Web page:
I loved how we finally learn what has happened to Jeanie in the big old King house…and how she finally discovers a way to create her own happiness. 5 stars.







The car skidded and crashed, right after Joe Lindsay told his lover Dorrie Keating that they had to end their affair, that they were in danger.

Somehow Dorrie escapes the car unscathed, except for a small cut on her forehead. But Joe has died. His airbag failed to open, and after checking on his condition, she slipped out. She has a marriage and a daughter to protect.

So begins The Other Widow, a story set in Boston, and an intricate tale of deception, lies, secrets, and murder. A story populated with characters who were so engaging that I found myself rooting for them all. Except for one or two, of course.

Joe was co-owner of a company called Home Runs Renovations, and Dorrie was one of his up and coming employees. She had a head for numbers and a mind for putting facts together, so Joe had left her a little clue in a phone message. A link that took her to an individual, and some very big questions.

Karen, Joe’s wife, had just found out about his affair, but had not confronted him. On the day of the accident, she and her best friend Alice had been having a meal. She saw the wrecked car, and feared it might be Joe’s old Audi. Alone, desperate, she reaches out to an old friend, Tomas, whom she suspects might have feelings for her. She is not sure what she feels for him, though, and hesitates before going too far.

Enter Maggie Brennan, an investigator for the insurance company. A former cop who had also served in the military in Iraq, she is dedicated to finding answers. Nothing about the case feels right, and she is dogged and persistent.

Edward Wells, Joe’s partner, had been his friend since college. Karen had always believed he was someone who cared about her, someone she could trust. But somebody in the company has been doing something wrong. The numbers are off, suggesting embezzlement, and Karen cannot believe that the culprit was Joe. Despite his marital deception, he was basically a good person.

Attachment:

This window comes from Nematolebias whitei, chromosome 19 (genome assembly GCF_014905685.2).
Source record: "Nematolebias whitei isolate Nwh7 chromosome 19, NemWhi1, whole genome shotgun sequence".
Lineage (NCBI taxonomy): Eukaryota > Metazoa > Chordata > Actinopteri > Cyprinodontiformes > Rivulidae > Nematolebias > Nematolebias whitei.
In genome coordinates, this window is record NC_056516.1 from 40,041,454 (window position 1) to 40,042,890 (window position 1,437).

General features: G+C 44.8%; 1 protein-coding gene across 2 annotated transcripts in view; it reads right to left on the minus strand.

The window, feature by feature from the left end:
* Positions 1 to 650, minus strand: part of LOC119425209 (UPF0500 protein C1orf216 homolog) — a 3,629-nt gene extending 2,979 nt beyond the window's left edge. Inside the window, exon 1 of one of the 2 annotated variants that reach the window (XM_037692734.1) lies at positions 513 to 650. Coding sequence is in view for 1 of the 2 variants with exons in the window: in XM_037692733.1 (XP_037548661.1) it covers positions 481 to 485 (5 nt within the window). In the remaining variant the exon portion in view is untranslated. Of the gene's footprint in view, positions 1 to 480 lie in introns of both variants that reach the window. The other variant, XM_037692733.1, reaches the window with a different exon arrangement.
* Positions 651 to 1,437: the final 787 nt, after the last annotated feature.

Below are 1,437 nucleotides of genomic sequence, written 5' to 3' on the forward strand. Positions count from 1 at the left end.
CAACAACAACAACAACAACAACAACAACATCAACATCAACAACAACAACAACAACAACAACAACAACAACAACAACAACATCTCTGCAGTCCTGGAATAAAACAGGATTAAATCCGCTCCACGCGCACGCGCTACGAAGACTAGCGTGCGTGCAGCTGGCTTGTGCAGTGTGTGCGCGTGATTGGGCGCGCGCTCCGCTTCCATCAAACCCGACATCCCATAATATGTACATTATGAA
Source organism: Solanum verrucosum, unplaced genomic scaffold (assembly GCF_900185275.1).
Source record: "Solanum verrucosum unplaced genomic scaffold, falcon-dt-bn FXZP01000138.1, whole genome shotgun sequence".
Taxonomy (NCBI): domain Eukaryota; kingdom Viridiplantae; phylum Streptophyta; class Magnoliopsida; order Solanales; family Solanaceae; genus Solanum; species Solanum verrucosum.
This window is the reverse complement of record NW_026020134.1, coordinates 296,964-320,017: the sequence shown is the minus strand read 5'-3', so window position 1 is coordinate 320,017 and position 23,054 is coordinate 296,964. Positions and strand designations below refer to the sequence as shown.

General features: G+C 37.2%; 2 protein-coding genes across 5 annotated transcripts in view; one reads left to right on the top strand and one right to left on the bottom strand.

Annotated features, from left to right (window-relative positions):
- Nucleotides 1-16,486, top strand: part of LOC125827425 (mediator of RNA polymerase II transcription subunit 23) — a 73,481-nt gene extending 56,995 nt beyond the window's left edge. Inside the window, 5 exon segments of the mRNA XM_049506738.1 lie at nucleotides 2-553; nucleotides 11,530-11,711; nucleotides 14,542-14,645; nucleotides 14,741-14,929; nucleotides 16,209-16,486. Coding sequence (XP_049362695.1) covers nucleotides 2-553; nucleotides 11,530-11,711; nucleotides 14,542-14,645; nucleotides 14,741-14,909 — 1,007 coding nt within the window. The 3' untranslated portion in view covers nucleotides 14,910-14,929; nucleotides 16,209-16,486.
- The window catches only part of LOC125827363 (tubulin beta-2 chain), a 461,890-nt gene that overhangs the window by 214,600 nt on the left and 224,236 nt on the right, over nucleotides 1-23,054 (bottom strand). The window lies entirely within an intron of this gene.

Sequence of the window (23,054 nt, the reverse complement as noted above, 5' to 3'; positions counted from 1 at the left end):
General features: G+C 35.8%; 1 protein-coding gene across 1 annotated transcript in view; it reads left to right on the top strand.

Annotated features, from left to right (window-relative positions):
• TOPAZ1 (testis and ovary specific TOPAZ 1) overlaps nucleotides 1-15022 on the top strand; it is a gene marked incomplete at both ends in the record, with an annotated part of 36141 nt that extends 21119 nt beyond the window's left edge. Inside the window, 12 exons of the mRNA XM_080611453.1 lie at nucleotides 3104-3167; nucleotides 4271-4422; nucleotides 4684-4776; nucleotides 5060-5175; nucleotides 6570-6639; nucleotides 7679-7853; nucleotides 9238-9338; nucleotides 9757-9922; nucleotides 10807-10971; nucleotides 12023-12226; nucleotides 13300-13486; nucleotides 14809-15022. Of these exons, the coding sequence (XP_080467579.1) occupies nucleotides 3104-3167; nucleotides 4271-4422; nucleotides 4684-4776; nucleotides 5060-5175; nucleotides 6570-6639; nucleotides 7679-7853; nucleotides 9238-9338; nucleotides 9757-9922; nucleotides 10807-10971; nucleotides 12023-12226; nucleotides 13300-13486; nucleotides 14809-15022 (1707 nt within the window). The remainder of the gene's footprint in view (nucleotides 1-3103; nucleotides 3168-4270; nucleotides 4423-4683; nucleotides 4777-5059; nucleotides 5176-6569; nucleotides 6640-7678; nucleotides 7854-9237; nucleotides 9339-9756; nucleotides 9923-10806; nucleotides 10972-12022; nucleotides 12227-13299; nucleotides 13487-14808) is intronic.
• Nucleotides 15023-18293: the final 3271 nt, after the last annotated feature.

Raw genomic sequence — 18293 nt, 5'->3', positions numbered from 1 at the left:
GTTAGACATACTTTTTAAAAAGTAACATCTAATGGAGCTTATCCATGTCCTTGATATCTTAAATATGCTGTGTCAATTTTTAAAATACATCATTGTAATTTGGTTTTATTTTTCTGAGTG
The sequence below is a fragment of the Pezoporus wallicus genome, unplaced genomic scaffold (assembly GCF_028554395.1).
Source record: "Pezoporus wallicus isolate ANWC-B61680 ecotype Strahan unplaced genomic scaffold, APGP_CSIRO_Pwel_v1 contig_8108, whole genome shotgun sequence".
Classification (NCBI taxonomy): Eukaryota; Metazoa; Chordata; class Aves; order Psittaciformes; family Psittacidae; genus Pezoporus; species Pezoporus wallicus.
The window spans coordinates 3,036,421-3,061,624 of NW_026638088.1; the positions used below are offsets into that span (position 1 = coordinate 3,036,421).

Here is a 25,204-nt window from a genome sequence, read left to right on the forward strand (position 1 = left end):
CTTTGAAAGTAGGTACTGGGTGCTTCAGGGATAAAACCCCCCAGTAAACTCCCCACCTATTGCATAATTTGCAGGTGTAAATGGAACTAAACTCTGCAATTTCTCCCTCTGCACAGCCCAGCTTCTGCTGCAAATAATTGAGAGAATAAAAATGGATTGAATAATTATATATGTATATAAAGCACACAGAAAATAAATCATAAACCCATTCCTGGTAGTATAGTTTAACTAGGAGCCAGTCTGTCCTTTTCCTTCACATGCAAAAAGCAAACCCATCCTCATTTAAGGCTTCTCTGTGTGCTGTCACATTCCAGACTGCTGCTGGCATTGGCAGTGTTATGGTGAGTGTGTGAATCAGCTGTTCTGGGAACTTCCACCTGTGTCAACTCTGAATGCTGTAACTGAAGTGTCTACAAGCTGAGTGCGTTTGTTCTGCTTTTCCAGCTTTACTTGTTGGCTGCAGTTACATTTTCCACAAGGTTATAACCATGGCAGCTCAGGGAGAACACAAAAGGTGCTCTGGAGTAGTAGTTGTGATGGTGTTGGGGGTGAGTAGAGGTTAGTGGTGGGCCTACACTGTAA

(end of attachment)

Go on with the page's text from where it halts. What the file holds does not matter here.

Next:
So…the three women are all separately seeking answers, and as their lives begin to intersect, and as they start uncovering bits and pieces of the truth, they each sense a presence: that someone is watching. Following. And in a startling moment, just before someone almost pushes Dorrie to her death, the truth begins to reveal itself. Who among the possible characters could have set all these events in motion? I was suspicious of one character all along, but another one was totally a surprise…until the end. And even then, I had some remaining doubts about another character’s involvement. Definitely a book I will remember and ponder, now that I’ve turned the final page. 5 stars.



Married to Books-BOOKISH LOGO

Welcome to another Bookish Friday, in which I  share excerpts from books…and connect with other bloggers, who do the same.

Let’s begin the celebration by sharing Book Beginnings, hosted by Rose City Reader; and let’s showcase The Friday 56 with Freda’s Voice.

To join in, just grab a book and share the opening lines…along with any thoughts you wish to give us; then turn to page 56 and excerpt anything on the page.

Then give us the title of the book, so others can add it to their lists!

What better way to spend a Friday!

Today’s featured book is one that has been on my shelf for a while.   Luckiest Girl Alive, by Jessica Knoll, is described as Gone Girl meets Cosmo meets Sex and the City. . . . Knoll hits it out of the park.”






Beginning:  I inspected the knife in my hand.

“That’s the Shun.  Feel how light it is compared to the Wusthof?”

I pricked a finger on the blade’s witchy chin, testing.  The handle was supposed to be moisture resistant, but it was quickly going humid in my grip.


56:  I came to the conclusion that if a woman of the cloth could be so sure she was going to heaven despite being such a massive asshole, God must be more lenient than I’d been led to believe.  What was a little impurity of the mind and body?



As a teenager at the prestigious Bradley School, Ani FaNelli endured a shocking, public humiliation that left her desperate to reinvent herself. Now, with a glamorous job, expensive wardrobe, and handsome blue blood fiancé, she’s this close to living the perfect life she’s worked so hard to achieve.